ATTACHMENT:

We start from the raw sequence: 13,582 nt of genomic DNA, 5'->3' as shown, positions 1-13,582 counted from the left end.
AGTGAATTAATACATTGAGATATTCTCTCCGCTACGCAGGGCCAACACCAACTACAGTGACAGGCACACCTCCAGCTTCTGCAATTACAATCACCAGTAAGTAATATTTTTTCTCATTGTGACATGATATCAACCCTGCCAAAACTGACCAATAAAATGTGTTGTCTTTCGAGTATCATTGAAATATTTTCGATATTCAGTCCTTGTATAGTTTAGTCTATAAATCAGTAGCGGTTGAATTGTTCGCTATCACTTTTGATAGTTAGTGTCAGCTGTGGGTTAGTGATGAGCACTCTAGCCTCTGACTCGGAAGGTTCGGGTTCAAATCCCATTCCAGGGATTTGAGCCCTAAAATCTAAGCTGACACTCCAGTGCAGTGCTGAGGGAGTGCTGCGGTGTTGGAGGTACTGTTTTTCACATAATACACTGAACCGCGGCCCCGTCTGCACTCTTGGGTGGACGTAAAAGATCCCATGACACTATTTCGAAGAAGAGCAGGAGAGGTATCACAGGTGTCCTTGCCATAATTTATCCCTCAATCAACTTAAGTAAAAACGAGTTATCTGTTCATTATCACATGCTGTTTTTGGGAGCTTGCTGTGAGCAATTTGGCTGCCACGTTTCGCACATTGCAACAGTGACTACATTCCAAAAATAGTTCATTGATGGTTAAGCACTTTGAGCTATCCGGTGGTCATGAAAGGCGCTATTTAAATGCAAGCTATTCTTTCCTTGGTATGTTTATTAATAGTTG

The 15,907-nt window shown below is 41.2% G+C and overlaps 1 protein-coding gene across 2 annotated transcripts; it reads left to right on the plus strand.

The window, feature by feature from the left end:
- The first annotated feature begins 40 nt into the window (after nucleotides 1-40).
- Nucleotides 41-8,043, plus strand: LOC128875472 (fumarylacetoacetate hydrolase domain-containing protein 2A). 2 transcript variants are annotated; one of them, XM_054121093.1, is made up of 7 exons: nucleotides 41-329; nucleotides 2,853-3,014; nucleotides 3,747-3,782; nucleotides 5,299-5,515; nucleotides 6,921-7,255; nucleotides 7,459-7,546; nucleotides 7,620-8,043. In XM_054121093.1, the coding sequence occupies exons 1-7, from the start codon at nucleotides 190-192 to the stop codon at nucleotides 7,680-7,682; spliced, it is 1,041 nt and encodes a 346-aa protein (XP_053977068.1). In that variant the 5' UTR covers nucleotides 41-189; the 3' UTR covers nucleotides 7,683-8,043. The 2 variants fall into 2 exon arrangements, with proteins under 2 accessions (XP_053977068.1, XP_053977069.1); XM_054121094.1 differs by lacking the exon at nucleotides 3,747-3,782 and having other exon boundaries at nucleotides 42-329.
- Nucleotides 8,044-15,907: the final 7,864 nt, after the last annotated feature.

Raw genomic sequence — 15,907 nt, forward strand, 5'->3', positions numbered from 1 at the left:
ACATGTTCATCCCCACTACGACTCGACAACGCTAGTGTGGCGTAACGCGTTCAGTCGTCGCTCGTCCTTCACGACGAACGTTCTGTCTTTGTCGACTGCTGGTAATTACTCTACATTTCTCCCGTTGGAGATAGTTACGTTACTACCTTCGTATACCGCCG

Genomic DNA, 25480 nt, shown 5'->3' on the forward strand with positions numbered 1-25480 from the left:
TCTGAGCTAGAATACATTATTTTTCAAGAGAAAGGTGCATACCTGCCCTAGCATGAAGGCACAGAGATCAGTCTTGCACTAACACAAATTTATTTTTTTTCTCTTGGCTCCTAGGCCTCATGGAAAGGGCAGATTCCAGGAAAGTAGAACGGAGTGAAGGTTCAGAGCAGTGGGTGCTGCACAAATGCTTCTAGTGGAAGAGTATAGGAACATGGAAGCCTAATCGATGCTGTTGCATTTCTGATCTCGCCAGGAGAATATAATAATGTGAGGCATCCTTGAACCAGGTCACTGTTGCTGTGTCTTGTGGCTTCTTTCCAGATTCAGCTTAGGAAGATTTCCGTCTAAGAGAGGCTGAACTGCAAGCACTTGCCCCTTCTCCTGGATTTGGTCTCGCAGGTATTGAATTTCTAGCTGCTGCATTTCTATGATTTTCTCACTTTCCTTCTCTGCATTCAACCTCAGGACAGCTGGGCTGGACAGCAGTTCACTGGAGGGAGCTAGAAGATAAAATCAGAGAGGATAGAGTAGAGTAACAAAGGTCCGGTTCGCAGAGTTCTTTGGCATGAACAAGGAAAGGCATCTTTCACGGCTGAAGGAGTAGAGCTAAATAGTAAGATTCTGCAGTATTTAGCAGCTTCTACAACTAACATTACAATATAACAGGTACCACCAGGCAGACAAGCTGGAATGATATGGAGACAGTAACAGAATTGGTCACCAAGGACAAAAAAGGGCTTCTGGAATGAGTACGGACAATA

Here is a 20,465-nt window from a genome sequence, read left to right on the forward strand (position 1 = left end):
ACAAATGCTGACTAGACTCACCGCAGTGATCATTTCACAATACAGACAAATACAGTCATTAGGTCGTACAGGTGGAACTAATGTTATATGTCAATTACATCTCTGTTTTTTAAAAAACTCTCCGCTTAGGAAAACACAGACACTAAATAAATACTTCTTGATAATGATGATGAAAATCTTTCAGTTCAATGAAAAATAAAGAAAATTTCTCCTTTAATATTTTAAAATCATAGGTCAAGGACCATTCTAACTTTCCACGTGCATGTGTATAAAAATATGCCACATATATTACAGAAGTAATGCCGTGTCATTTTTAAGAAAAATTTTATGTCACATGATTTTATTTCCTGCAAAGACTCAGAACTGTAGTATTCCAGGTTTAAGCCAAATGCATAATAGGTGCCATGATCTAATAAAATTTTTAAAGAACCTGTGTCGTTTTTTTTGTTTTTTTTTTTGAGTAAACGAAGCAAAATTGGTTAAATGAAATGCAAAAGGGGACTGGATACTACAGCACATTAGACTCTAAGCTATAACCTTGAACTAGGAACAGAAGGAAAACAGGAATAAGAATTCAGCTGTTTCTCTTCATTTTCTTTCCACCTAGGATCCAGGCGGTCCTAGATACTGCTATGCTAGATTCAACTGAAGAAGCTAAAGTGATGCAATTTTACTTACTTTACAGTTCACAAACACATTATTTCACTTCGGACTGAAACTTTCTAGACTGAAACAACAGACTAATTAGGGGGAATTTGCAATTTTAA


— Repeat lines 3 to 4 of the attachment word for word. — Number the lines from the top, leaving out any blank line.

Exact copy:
The 15,907-nt window shown below is 41.2% G+C and overlaps 1 protein-coding gene across 2 annotated transcripts; it reads left to right on the plus strand.

The window, feature by feature from the left end: